DMX512 secondary data link usage

DashNode

New Member
Hi everyone,

I'm designing a DMX512 compliant product that records a live DMX stream and allows to play it back later on.
I want to control 4 universes, and keep the system as compact as possible, so I thought : well, instead of placing 8 XLR-5 connectors on the system chassis (4 IN for the recording - 4 OUT for playback) which would be a waste of space and connectors, I could simply use 4 XLR-5 Connectors, use the primary data link pins (DATA1+ and DATA1-) to transmit the DMX playback to the gear, and use the secondary data link (DATA2+ and DATA2-) to receive the DMX incoming stream from the lighting console.
Unfortunately, as far as I know the secondary data link is almost never implemented (which is a shame because we could theoretically carry two universes in one cable), which will force the user to solder custom cables to connect the primary data link out of the console to the secondary data pins to enter my system. But I suppose there must be some kind of reason behind the industry not using this secondary data link. Am I having a bad idea ?

Thanks in advance.
 

almorton

Well-Known Member
I'd guess it's down to cost. Two cores cost less than four, and it all adds up when you have lots of long, good quality cables. Maybe not so much of an issue these days with networks and wireless, but it may have been previously.
 

SteveB

Well-Known Member
At the time DMX was implemented, not many systems were large enough to be above the 512 limits of the single universe on a single cable. The few systems that were simply added a 2nd (or however many needed) cable. When multi universe systems started to show up, the move to TCP/IP and using Cat 5 became easier to implement than bothering to utilize the 2nd pair of wires., as you could go to many more universes on TCP/IP.
 

sk8rsdad

Well-Known Member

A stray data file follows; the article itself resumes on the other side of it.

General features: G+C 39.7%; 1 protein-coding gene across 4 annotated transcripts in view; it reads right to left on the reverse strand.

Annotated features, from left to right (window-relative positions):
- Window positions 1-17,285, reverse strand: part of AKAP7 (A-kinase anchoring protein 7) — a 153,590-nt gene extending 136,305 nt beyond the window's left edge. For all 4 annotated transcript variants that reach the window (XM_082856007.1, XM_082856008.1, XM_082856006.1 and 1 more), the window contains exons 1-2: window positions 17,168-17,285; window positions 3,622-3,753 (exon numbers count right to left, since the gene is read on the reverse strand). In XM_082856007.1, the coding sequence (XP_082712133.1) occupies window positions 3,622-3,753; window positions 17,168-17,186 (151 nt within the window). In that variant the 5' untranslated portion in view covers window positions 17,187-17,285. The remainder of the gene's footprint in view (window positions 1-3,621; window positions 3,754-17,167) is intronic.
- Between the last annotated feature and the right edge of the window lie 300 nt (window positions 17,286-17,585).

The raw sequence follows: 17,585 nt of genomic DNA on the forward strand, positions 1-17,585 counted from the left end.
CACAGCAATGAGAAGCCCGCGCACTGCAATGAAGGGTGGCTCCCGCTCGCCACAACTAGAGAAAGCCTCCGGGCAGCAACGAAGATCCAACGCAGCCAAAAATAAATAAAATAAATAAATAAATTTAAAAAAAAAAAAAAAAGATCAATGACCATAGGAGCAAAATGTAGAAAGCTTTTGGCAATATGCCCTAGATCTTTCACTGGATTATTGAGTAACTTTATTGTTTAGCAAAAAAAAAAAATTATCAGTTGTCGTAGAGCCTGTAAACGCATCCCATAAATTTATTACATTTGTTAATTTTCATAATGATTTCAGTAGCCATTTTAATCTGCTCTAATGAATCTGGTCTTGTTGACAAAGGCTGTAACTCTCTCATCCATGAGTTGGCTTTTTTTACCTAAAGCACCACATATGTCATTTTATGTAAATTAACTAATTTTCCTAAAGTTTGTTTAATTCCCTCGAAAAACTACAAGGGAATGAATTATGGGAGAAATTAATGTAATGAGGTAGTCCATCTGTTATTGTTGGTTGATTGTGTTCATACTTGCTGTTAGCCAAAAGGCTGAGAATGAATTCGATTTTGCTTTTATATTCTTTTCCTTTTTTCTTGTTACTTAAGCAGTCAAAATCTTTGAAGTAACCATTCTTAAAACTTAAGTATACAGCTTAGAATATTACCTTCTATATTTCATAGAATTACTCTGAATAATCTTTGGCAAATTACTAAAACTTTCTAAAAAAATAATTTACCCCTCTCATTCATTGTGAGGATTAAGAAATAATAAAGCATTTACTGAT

Premium Member
Fight Leukemia
There are a lot of fixtures and installed wiring where the second pair doesn't exist. Air gaps make lousy conductors. FWIW, the second pair was for full-duplex communication per the RS-485 standard, so using it as a second transmission pair would not conform with the intended use.
 

DashNode

New Member
Thank you all for your answers !
I came up with a solution that only uses the primary data link. Since the system is, at any given time, EITHER recording OR playing back the stream, but never both at the same time, the user will simply set a switch that toggles between record mode and play mode. The microcontroller will interpret it as : if the switch is in the receive position, listen to what comes on the RX pin and record it. Don't do anything with the TX pin. If the switch is in the play position, don't care about what comes on the RX pin and just play your stream on the TX pin. The PCB traces for rx and tx will basically be tied together, it's just up to the system to decide whether it receives OR transmits on it, in a half-duplex fashion. The user plugs in the cable from the lighting board/splitter to the connector when he wants to record, and then swaps it to connect to the fixture daisy-chain when getting ready to play.
 

egilson1

Senior Team
Senior Team
CB Mods
Premium Member
Thank you all for your answers !